The toy is being dried up during about 24 hours (depends on its thickness). The baking is made in a special oven at 800 degrees (Celsius temperature). In Russian villages, for baking toys people gather all of them from all the houses of the village and stoke up fire in the brick oven for 24 hours changing each other on duty. It is impossible to make the baking in the home oven. But one can do without baking. The toy which has not been baked is not so solid but one can use it both for playing and decoration.
Priming and Painting
The traditional toy was primed with a mixture of flour and skimmed milk. Now the toys are primed with white acrylic or water-dispersion paints. The priming should be ideally white.
For painting, it is better to use acrylic paints as they do not soil when being touched. The paint should be diluted till it becomes like liquid sour cream. The strokes should be even and not transparent.
The Elements of Painting
Ancient signs which have got a meaning: a circle means the sun, a ring is an amulet, a line is a road, dots are human traces and a “river” is a river. The painting consists of these elements.
In May 2009, President of Russia Dmitry Medvedev visited Kirovsky Museum of Art named after Vasnetsov brothers. The climax point of the excursion was the exhibition of Dyumkovsky toys in one of the halls. The President was suggested to model a toy. “I have done your errand, - finally said the President showing the toy he had made and starting painting it”. Afterwards, he shared his impressions, “Super! For a long time I hadn’t made and experienced such things!”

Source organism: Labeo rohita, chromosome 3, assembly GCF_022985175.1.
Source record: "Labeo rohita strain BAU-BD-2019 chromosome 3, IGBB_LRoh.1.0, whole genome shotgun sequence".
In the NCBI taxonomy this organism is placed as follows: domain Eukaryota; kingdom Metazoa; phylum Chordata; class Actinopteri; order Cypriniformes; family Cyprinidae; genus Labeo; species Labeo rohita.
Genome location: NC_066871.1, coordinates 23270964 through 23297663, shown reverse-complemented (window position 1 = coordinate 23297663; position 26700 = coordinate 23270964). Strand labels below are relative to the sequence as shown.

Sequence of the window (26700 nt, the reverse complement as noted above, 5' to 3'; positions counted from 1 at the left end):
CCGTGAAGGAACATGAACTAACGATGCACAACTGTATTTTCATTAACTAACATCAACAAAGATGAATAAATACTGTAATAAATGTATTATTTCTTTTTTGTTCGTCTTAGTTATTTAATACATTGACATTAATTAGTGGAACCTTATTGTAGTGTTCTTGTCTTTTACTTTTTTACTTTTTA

A Russian Dish - Vareniki
Russians love making and eating vareniki- a kind of stuffed dumplings. For a step-by-step tutorial please click on this link at Parents' Ideas." ---
Russia is brought to you by guest bloggers Anastasia and Natalie of Parents’ Ideas. They are married mums and live in two different cities of Russia. Anastasia and Natalie are mostly interested in parents’ ideas, tips and tricks on how to make household chores a joyful activity and the process of the child’s upbringing rich and absorbing for all the members of the family. On the pages of their blog they are sharing their parental experience and the experience of other parents which includes parents’ tips, arts and crafts and recipes of tasty dishes.
If you have any questions about Russia please leave them in the comments in the next few days and Anastasia and Natalie will answer them! ---